Genomic features associated with the degree of phenotypic resistance to carbapenems in carbapenem-resistant klebsiella pneumoniae

Zackery P. Bulman*, Fiorella Krapp, Nathan B. Pincus, Eric Wenzler, Katherine R. Murphy, Chao Qi, Egon A. Ozer, Alan R. Hauser

*Corresponding author for this work

Research output: Contribution to journalArticlepeer-review

3 Scopus citations

Abstract

Carbapenem-resistant Klebsiella pneumoniae strains cause severe infections that are difficult to treat. The production of carbapenemases such as the K. pneumoniae carbapenemase (KPC) is a common mechanism by which these strains resist killing by the carbapenems. However, the degree of phenotypic carbapenem resistance (MIC) may differ markedly between isolates with similar carbapenemase genes, suggesting that our understanding of the underlying mechanisms of carbapenem resistance remains incomplete. To address this problem, we determined the whole-genome sequences of 166 K. pneumoniae clinical isolates resistant to meropenem, imipenem, or ertapenem. Multiple linear regression analysis of this collection of largely blaKPC-3-containing sequence type 258 (ST258) isolates indicated that blaKPC copy number and some outer membrane porin gene mutations were associated with higher MICs to carbapenems. A trend toward higher MICs was also observed with those blaKPC genes carried by the d isoform of Tn4401. In contrast, ompK37 mutations were associated with lower carbapenem MICs, and extended spectrum b-lactamase genes were not associated with higher or lower MICs in carbapenem-resistant K. pneumoniae. A machine learning approach based on the whole-genome sequences of these isolates did not result in a substantial improvement in prediction of isolates with high or low MICs. These results build upon previous findings suggesting that multiple factors influence the overall carbapenem resistance levels in carbapenem-resistant K. pneumoniae isolates.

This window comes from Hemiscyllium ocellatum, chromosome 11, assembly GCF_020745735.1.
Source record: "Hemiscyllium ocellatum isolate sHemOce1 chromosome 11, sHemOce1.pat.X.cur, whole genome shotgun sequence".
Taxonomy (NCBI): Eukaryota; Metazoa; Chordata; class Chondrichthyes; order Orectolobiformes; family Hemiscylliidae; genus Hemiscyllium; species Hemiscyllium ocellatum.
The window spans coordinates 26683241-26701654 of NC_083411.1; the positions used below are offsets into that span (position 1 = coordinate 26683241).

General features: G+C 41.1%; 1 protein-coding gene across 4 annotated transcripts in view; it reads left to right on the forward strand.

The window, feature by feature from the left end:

Original languageEnglish (US)
Article numbere00194-21
JournalmSystems
Volume6
Issue number5
DOIs
StatePublished - Sep 2021

Keywords

  • Antibiotic resistance
  • Carbapenem
  • Klebsiella pneumoniae
  • Machine learning
  • Whole-genome sequencing

ASJC Scopus subject areas

  • Microbiology
  • Ecology, Evolution, Behavior and Systematics
  • Biochemistry
  • Physiology
  • Modeling and Simulation
  • Molecular Biology
  • Genetics
  • Computer Science Applications

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